According to Barry Shore, co-founder of the Six Sigma Global Institute, SSGI, finding the right person for the job is arguably the most important step that can be taken by an organization. “Hiring the wrong person”, he says, even for the right process, can lead to disappointing results.
While many companies have a formal recruiting process, too often those involved in the process are so busy with other responsibilities that the length of time that a prospective new hire remains in the recruiting process is far too long. And the longer this process stretches the greater is the likelihood that the candidate is no longer available.
Take a Close Look at Process Flow. Is it Lean?
Consider the process flow associated with many companies in search of finding the ‘right’ person for the job.
- Job opening announced
- Resumes collected
- Applications reviewed
- Best candidates identified
- Screening calls made by HR department
- Candidate list reduced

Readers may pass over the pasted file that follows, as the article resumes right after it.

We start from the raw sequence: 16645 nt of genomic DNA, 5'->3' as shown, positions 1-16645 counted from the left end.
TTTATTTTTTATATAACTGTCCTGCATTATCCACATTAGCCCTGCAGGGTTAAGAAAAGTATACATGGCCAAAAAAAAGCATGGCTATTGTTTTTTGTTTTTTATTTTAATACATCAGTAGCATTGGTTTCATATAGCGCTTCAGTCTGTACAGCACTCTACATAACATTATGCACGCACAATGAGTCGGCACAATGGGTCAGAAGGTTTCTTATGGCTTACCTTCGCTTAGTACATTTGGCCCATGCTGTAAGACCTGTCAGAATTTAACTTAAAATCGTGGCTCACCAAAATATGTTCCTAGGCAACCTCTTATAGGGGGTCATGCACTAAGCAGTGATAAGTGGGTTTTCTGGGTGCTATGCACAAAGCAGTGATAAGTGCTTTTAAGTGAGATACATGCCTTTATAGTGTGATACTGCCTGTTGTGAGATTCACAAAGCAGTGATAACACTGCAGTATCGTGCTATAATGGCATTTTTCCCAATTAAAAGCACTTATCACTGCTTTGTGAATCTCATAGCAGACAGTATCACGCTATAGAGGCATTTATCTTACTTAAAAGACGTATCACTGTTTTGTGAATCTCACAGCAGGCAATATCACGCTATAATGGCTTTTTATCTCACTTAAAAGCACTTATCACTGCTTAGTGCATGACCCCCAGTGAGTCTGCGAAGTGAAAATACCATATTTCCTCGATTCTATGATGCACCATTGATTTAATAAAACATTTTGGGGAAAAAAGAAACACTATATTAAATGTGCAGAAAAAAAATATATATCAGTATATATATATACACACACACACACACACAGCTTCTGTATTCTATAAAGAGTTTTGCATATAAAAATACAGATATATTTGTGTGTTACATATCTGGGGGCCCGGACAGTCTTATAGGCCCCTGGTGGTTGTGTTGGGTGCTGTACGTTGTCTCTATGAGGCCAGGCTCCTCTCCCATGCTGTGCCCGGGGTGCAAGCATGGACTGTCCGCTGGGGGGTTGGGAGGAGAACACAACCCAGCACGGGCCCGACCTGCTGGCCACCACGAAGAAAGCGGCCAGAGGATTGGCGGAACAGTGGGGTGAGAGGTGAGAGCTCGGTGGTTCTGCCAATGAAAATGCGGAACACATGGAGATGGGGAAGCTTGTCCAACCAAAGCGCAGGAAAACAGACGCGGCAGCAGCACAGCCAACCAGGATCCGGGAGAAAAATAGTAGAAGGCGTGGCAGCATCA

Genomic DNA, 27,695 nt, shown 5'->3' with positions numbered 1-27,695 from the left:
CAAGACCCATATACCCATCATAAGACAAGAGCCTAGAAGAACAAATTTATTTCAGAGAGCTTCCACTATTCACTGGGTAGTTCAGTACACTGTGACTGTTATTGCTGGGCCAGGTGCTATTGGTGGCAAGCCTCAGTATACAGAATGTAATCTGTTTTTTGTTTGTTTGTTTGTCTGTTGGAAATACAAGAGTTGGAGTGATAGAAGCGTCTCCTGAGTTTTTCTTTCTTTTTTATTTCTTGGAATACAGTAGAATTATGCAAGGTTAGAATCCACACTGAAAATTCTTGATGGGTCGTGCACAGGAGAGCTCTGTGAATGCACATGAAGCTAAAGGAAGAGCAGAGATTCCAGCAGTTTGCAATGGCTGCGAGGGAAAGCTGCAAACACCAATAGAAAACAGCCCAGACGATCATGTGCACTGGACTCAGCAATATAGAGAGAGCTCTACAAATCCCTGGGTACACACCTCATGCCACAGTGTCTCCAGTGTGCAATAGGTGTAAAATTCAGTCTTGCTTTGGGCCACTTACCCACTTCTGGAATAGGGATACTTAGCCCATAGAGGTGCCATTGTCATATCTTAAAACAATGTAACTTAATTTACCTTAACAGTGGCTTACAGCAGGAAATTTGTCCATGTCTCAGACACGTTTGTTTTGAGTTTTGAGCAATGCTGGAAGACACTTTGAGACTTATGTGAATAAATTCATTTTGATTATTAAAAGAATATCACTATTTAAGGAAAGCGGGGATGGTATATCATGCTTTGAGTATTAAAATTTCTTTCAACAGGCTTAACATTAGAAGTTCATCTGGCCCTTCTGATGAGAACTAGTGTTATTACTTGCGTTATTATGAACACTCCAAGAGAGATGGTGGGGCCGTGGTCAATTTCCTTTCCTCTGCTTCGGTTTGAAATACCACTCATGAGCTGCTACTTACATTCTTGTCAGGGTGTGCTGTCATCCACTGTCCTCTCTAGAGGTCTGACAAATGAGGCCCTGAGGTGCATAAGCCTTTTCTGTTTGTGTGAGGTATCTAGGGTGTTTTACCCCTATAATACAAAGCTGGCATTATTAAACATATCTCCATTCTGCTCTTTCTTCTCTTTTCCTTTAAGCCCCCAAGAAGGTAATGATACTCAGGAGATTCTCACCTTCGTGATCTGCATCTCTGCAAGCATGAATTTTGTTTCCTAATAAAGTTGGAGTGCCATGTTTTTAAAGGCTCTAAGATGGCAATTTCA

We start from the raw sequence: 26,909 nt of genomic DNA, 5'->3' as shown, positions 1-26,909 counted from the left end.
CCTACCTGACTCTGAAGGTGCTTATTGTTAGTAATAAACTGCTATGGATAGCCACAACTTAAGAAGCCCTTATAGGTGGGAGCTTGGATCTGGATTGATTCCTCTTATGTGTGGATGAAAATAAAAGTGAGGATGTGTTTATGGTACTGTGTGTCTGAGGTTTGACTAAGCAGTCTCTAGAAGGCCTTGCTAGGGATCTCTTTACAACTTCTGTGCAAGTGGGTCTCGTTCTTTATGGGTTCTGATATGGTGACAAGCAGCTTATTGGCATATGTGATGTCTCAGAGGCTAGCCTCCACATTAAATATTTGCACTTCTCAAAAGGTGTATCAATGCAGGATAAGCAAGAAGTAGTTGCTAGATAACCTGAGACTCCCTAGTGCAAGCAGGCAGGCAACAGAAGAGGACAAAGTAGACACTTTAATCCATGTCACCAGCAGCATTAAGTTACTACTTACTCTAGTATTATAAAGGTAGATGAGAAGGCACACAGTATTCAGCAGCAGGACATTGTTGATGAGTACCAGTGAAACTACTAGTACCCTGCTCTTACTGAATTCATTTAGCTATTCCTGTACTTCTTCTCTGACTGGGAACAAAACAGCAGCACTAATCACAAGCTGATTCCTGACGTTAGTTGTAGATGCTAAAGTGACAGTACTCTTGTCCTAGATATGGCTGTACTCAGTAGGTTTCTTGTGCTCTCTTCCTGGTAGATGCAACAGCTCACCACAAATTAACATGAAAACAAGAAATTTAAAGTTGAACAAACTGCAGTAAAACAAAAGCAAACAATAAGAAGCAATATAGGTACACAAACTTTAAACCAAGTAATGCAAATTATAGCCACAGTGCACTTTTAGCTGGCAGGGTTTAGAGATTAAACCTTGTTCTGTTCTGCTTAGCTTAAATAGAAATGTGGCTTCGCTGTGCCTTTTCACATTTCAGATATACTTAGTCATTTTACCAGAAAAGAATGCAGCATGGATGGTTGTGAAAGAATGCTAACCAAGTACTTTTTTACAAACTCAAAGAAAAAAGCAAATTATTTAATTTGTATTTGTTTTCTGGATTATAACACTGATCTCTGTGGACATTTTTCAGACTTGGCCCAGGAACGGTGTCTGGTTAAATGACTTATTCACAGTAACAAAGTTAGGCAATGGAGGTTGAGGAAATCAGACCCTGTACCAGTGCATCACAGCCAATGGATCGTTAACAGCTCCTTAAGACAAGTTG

- Second screening call conducted by hiring department
- Decisions made to invite candidates for in-person interviews
- Interviews takes place
- Comparison of candidates
- Hiring decision made
- Candidate notified
Process Delays Are Costly
Delays commonly occur between every one of these steps. Some of them extending for days or weeks. When they are long, the best candidates are likely to be lost to competitive offers, and the company forced to consider applicants further down the list. At worst, the process is started all over again.
Review the Process and Eliminate Delays
Indeed, many companies suffer from inefficient hiring processes, but in periods when the job market is soft there are likely to be many good candidates from which to choose. So, inefficient processes in that situation have few consequences. But in tight labor markets, or when the kinds of skills that are in demand are scarce the consequences are significant. In these tight markets every competitive organization needs to eliminate process delays.
Quick Action to Hire the Right Person
There is one problem, says, Shore, “When re-engineering the hiring process, it must be lean enough to assure that the right person is hired, but not so lean that the wrong person is hastily hired. The challenge is to strike the balance.”
Nonetheless, for most companies there are many opportunities to improve process efficiency and eliminate delays, errors and waste. Together these problems prevent efficient hiring practices. But in addition to process efficiency, these processes must be monitored and controlled to assure that efficiency is maintained.